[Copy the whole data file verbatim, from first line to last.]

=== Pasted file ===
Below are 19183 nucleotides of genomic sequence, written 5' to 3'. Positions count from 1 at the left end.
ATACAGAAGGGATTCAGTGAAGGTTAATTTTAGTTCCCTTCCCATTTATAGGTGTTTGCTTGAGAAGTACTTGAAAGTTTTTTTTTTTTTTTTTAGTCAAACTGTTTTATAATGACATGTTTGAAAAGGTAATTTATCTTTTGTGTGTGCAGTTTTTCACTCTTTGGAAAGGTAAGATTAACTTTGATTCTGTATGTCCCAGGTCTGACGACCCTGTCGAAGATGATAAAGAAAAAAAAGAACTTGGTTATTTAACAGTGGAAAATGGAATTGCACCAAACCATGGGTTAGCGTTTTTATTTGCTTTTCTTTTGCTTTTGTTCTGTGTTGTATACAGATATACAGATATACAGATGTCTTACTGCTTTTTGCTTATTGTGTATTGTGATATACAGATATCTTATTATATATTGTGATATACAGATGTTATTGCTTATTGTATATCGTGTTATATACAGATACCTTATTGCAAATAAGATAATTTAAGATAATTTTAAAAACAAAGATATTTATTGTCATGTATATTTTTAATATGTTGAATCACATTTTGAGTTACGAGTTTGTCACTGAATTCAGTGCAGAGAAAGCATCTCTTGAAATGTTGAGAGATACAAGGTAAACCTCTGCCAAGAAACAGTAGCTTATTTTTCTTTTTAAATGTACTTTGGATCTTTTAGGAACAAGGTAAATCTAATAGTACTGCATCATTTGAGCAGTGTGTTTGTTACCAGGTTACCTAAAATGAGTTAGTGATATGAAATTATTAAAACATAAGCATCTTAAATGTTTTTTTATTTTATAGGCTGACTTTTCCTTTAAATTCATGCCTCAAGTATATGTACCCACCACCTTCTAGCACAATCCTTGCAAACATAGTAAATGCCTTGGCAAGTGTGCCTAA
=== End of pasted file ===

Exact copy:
Below are 19183 nucleotides of genomic sequence, written 5' to 3'. Positions count from 1 at the left end.
ATACAGAAGGGATTCAGTGAAGGTTAATTTTAGTTCCCTTCCCATTTATAGGTGTTTGCTTGAGAAGTACTTGAAAGTTTTTTTTTTTTTTTTTAGTCAAACTGTTTTATAATGACATGTTTGAAAAGGTAATTTATCTTTTGTGTGTGCAGTTTTTCACTCTTTGGAAAGGTAAGATTAACTTTGATTCTGTATGTCCCAGGTCTGACGACCCTGTCGAAGATGATAAAGAAAAAAAAGAACTTGGTTATTTAACAGTGGAAAATGGAATTGCACCAAACCATGGGTTAGCGTTTTTATTTGCTTTTCTTTTGCTTTTGTTCTGTGTTGTATACAGATATACAGATATACAGATGTCTTACTGCTTTTTGCTTATTGTGTATTGTGATATACAGATATCTTATTATATATTGTGATATACAGATGTTATTGCTTATTGTATATCGTGTTATATACAGATACCTTATTGCAAATAAGATAATTTAAGATAATTTTAAAAACAAAGATATTTATTGTCATGTATATTTTTAATATGTTGAATCACATTTTGAGTTACGAGTTTGTCACTGAATTCAGTGCAGAGAAAGCATCTCTTGAAATGTTGAGAGATACAAGGTAAACCTCTGCCAAGAAACAGTAGCTTATTTTTCTTTTTAAATGTACTTTGGATCTTTTAGGAACAAGGTAAATCTAATAGTACTGCATCATTTGAGCAGTGTGTTTGTTACCAGGTTACCTAAAATGAGTTAGTGATATGAAATTATTAAAACATAAGCATCTTAAATGTTTTTTTATTTTATAGGCTGACTTTTCCTTTAAATTCATGCCTCAAGTATATGTACCCACCACCTTCTAGCACAATCCTTGCAAACATAGTAAATGCCTTGGCAAGTGTGCCTAA